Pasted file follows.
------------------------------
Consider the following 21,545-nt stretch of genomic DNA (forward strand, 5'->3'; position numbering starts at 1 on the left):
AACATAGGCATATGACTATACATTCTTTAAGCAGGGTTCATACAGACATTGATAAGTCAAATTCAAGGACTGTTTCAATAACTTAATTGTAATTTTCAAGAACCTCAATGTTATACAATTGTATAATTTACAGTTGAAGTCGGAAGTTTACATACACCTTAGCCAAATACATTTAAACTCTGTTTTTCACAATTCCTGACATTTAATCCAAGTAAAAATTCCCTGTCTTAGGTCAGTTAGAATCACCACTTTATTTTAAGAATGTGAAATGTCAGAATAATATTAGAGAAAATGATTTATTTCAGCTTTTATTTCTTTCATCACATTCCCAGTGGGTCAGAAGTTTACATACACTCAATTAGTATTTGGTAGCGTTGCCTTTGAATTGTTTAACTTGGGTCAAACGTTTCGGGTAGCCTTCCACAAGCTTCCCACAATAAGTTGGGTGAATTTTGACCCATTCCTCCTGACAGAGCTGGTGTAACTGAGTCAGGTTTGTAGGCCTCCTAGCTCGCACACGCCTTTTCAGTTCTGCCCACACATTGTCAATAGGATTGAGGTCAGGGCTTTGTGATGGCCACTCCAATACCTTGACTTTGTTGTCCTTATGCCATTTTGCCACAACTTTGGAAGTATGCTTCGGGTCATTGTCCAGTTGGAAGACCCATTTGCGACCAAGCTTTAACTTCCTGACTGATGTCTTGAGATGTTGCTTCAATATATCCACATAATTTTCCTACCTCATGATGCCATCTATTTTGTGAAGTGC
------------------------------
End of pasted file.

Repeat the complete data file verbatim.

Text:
Consider the following 21,545-nt stretch of genomic DNA (forward strand, 5'->3'; position numbering starts at 1 on the left):
AACATAGGCATATGACTATACATTCTTTAAGCAGGGTTCATACAGACATTGATAAGTCAAATTCAAGGACTGTTTCAATAACTTAATTGTAATTTTCAAGAACCTCAATGTTATACAATTGTATAATTTACAGTTGAAGTCGGAAGTTTACATACACCTTAGCCAAATACATTTAAACTCTGTTTTTCACAATTCCTGACATTTAATCCAAGTAAAAATTCCCTGTCTTAGGTCAGTTAGAATCACCACTTTATTTTAAGAATGTGAAATGTCAGAATAATATTAGAGAAAATGATTTATTTCAGCTTTTATTTCTTTCATCACATTCCCAGTGGGTCAGAAGTTTACATACACTCAATTAGTATTTGGTAGCGTTGCCTTTGAATTGTTTAACTTGGGTCAAACGTTTCGGGTAGCCTTCCACAAGCTTCCCACAATAAGTTGGGTGAATTTTGACCCATTCCTCCTGACAGAGCTGGTGTAACTGAGTCAGGTTTGTAGGCCTCCTAGCTCGCACACGCCTTTTCAGTTCTGCCCACACATTGTCAATAGGATTGAGGTCAGGGCTTTGTGATGGCCACTCCAATACCTTGACTTTGTTGTCCTTATGCCATTTTGCCACAACTTTGGAAGTATGCTTCGGGTCATTGTCCAGTTGGAAGACCCATTTGCGACCAAGCTTTAACTTCCTGACTGATGTCTTGAGATGTTGCTTCAATATATCCACATAATTTTCCTACCTCATGATGCCATCTATTTTGTGAAGTGC